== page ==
Adding multiple categories to be rated on dilutes the purpose of the app. Various social media platforms exist because of the affordances inherent in each. LinkedIn is used very differently than Facebook because it is geared toward a more professional use case. Peeple should have focused on the career capabilities and avoided personal relationships.
Another weakness in the initial app announcement was the lack of awareness regarding audience perception. During the “Validating the App” webisode the duo did ask for feedback, but disregarded negative feedback from potential investors while celebrating every bit of positive feedback. A healthy campaign is a well informed campaign. Burying your head in the sand as a response to potential headaches is simply a recipe for disaster.
Lack of authenticity and transparency were major issues with Peeple. The app would allow for anyone to post about anyone else, regardless of whether they opted to become a user or notand comments would not be removed. During the early part of October the social media pages for Peeple were removing comments, blocking followers, and harrassing others. The pages then all came down, and comments were locked on the YouTube channel. Rather than acknowledging the issues with the app design, Cordray chose to pivot the app and ignore the previous statements. Instead of owning up to their poor behavior, she immediately began a PR campaign to paint the app as misunderstood. The new version of the app is a watered down and opt-in only positivity app. The new version is no longer helpful for the HR sector, and has turned into a non-event.
The biggest opportunity has already passed, but there is a small chance of harnessing the viral nature of the initial media firestorm. Peeple’s purpose needs to be more solidly defined. Rather than going after multiple user segments, Cordray should focus on professional and industry users. The rating and comments segments could really help in a recruitment setting.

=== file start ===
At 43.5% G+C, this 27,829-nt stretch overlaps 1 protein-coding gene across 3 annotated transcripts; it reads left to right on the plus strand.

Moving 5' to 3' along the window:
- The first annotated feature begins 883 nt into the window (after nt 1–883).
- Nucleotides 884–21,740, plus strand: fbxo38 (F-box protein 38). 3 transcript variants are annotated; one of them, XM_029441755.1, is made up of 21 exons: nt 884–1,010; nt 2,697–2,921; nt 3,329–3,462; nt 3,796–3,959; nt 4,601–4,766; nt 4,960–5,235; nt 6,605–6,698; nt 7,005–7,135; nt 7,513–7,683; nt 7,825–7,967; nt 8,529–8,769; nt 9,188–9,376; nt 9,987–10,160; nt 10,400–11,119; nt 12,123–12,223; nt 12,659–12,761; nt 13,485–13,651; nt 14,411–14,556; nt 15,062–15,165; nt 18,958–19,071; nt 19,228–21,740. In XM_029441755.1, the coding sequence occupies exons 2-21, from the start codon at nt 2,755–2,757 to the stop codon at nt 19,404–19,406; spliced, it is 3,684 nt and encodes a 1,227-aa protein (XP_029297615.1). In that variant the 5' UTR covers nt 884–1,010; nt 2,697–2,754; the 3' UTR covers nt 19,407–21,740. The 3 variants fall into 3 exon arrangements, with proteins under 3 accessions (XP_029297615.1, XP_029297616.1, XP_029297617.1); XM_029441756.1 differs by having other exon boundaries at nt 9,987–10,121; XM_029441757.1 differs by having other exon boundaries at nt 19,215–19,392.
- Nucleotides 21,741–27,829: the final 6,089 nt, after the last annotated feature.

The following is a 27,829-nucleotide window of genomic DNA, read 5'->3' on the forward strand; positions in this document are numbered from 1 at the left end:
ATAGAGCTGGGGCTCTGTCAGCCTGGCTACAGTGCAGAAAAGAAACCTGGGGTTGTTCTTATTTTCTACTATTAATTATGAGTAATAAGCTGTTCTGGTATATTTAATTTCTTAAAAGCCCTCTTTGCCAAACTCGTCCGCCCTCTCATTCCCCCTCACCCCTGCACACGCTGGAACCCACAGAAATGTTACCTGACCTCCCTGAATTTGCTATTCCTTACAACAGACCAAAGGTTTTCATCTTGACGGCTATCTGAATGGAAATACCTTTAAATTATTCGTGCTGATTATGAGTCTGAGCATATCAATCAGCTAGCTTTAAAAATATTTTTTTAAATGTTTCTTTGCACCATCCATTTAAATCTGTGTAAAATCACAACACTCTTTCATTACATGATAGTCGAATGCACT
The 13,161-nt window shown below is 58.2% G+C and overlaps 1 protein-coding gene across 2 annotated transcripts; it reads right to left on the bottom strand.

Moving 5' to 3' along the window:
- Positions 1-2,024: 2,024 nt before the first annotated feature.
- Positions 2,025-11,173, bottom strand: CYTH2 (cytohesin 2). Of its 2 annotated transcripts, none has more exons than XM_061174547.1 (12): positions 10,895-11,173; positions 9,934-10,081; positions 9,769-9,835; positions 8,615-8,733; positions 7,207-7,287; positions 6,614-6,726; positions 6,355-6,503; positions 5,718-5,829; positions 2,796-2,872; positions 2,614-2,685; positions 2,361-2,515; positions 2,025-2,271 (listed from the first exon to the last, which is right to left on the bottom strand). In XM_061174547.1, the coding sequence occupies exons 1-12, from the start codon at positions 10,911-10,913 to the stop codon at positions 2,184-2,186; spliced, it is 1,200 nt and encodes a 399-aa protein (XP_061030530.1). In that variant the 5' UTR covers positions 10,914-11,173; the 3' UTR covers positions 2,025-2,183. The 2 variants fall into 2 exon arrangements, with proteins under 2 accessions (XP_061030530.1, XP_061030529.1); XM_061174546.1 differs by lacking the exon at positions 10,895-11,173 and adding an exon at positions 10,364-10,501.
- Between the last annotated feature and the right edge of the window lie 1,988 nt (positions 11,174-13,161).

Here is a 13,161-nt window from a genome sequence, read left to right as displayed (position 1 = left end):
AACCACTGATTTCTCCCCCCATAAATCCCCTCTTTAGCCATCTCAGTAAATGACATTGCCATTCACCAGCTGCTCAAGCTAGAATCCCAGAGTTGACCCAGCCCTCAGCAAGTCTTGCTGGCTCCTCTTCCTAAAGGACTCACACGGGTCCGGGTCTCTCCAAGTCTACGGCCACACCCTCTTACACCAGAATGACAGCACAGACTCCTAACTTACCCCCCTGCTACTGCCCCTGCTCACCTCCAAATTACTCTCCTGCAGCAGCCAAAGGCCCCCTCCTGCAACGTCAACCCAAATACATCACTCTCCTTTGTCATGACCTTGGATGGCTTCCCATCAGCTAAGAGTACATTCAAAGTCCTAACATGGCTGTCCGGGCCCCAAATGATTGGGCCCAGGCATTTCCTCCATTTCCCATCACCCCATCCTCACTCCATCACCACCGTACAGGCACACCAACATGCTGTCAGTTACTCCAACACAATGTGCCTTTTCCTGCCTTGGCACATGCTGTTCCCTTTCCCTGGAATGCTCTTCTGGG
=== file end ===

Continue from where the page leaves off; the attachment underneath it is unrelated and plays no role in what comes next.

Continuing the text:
Another opportunity is to apologize. Being authentic and gaining trust begins with owning your mistakes as a company and being transparent as you move to correct them. An open dialog with beta testers about how to improve functionality and address privacy concerns would make a world of difference in their reception.
Threats: Apps already exist that rate people. Focusing on the social segment will just muddy the waters with the exisiting products. The reputation Peeple has gained is unlikely to improve without a total brand rehabilitation project, and so other apps are more likely to be used.
For the Peeple:
The app is still moving ahead. Beta testers are being recruited, and the founders continue to show up in the media from time to time, but the biggest takeaway we can get from this situation is how important a strategy is. Cordray and McCullogh built a solid business plan, they forcasted earnings and worked closely with developers on prototyping the actual app. What they failed to do was think of social media as a vital part of their business rather than just a communications medium. They posted some videos and shared updates with their followers, but did not think about the potential fall out. In the Dr. Phil segment we can see how bewildered Corday is when asked how the team never thought about the bullying potential. A communications strategy and policy is a key element to any start up. Knowing how to respond in any situation, and having thought through the potential for backlash, not only prepares a small business for a situation precisely like this, but also gives an opportunity to review the product and the campaign for potential threats and weaknesses. Crisis management is not only about what you do when there is a problem, it’s about how to avoid a potential crisis in the first place.